Barbuda was used largely for rearing livestock because the soil could not support sugar cane cultivation. This explains why there are place names such as Hog Point, Goat Island, Goat Point, Billy Point, Rabbit Island, and so on. There is still a large population of goats on the island, and agriculture and fishing are the main industries.


A foreigner to Antigua and Barbuda, on hearing the mention of figs, might think in terms of the fig of the Mediterranean. In Antigua and Barbuda, figs are bananas. That's the fig in Fig Tree Drive, a road with numerous banana trees along it, which runs up from the south coast into the rainforest area of  Antigua. The island also has a Fig Tree Hill.

In Guyana, a species of very small banana is called fig banana.


A program is in effect to preserve the Antigua Racer, a very rare snake (described in a CANA report as the world's rarest snake species), which inhabits Great Bird Island, a 20.5 acre island one mile off Antigua itself. The scientific name of the snake is Alsophis antiguae

The racer conservation program is cooperatively managed by the Antiguan Forestry Unit, the Environmental Awareness Group, the Fauna and Flora International, Island Resources Foundation, the Black Hills State University and the Durrell Wildlife Conservation Trust.

The Antigua racer is a harmless snake, two to three feet long. It was once prevalent in Antigua but is now extinct there because they have been preyed upon by the mongoose, introduced on sugar plantations in the late 1800s to get rid the cane rat.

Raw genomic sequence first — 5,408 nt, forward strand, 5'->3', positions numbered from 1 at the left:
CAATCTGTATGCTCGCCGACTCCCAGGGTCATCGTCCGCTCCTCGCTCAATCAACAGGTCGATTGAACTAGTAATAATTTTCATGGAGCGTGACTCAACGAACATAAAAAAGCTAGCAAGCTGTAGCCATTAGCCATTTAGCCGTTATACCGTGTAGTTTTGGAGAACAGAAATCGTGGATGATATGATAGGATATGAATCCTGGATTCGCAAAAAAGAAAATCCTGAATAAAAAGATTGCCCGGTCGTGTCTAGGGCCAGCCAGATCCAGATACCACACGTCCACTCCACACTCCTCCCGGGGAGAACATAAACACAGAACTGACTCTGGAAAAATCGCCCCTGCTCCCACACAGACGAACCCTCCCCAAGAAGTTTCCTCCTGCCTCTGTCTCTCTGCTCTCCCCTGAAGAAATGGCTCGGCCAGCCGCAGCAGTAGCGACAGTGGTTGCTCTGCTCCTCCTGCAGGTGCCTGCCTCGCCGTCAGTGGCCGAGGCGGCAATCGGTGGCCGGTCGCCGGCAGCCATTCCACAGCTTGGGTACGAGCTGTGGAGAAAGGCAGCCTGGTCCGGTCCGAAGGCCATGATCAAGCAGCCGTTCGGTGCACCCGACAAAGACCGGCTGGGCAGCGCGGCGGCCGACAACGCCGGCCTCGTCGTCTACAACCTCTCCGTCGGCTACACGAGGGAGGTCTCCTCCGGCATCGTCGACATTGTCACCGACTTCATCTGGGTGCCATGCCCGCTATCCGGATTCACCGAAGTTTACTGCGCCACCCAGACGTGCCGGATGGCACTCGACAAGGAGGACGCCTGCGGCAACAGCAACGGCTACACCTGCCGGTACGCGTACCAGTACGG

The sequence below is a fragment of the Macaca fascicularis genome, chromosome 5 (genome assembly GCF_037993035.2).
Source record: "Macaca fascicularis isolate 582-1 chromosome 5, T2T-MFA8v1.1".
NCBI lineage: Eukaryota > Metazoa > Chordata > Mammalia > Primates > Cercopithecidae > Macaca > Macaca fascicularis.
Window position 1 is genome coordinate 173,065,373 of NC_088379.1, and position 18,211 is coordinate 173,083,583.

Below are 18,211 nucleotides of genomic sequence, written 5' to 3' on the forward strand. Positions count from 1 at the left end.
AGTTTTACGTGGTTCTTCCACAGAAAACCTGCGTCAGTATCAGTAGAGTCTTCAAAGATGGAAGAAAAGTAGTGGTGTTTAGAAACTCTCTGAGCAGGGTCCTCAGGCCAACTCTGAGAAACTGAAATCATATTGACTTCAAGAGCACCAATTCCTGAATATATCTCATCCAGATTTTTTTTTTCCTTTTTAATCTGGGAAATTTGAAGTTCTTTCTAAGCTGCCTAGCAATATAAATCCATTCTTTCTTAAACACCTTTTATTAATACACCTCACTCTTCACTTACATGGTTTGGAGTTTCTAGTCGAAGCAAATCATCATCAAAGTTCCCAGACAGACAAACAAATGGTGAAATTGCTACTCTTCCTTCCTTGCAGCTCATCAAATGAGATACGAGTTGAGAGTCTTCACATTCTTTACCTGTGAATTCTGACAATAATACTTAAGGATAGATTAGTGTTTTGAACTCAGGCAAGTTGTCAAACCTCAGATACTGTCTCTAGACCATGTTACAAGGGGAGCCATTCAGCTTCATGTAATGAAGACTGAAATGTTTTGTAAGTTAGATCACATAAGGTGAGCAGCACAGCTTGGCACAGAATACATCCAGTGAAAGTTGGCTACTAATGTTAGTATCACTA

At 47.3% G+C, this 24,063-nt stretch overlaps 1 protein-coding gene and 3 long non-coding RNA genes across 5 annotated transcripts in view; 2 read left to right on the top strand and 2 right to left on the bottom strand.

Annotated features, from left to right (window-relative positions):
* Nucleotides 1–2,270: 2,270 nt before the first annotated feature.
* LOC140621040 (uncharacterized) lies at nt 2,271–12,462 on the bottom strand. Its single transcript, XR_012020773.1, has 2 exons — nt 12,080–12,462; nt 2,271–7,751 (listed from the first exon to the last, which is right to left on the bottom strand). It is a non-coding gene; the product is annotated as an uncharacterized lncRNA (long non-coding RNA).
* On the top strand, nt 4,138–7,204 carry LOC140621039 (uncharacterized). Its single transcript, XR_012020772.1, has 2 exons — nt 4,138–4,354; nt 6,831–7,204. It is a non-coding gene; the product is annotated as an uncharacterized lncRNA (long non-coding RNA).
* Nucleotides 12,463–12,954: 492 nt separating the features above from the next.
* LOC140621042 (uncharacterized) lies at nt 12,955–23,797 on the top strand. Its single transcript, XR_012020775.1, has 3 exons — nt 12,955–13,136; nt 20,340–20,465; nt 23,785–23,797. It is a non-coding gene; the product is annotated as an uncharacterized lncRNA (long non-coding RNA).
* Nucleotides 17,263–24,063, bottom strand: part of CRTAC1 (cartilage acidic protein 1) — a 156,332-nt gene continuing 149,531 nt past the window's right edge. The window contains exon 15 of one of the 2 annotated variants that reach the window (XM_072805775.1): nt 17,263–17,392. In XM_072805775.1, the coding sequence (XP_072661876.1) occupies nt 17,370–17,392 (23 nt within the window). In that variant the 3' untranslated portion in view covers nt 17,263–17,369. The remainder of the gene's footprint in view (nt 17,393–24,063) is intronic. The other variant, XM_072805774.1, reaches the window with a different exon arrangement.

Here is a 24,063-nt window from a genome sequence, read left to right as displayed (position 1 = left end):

Part of the preservation program is the eradication of  rats on Great Bird and this has been successful. This has resulted in an increase of the number of ground-lizards, a source of food for the racers.


The highest point in Antigua and Barbuda was given a new name on August 4, 2009, when Antigua and Barbuda’s Prime Minister
 Baldwin Spencer renamed it Mount Obama in honor of Barack Obama, the 44th President of the United States. The date was President Obama’s birthday. Up till then its name was Boggy Peak.

It is located in the far southwest of Antigua and rises to a height of 1,319 ft. The former Boggy Peak is the highest point of the southwestern Shekerley Mountains. It provided shelter for Antigua’s maroons (runaway slaves) who revolted in 1687. The slaves were captured by the militia and burned the following year.

The slaves had revolted.  The militia stormed the camp and the leaders were burned in the following year.


Antigua has an annual Christian Valley Mango Festival that is growing in popularity.

It is held at the Christian Valley Government Station, which boasts a 40-acre orchard of mango, citrus fruits, avocado, guava, Malay apple, cashew, breadfruit, soursop, and other tropical fruits.

A popular activity involves competitions between chefs and bartenders in preparing dishes and drinks from the fruits available.

Christian Valley is located in the Sherkerley Mountain Range of southern Antigua. The first  Mango Festival was held in August 2006.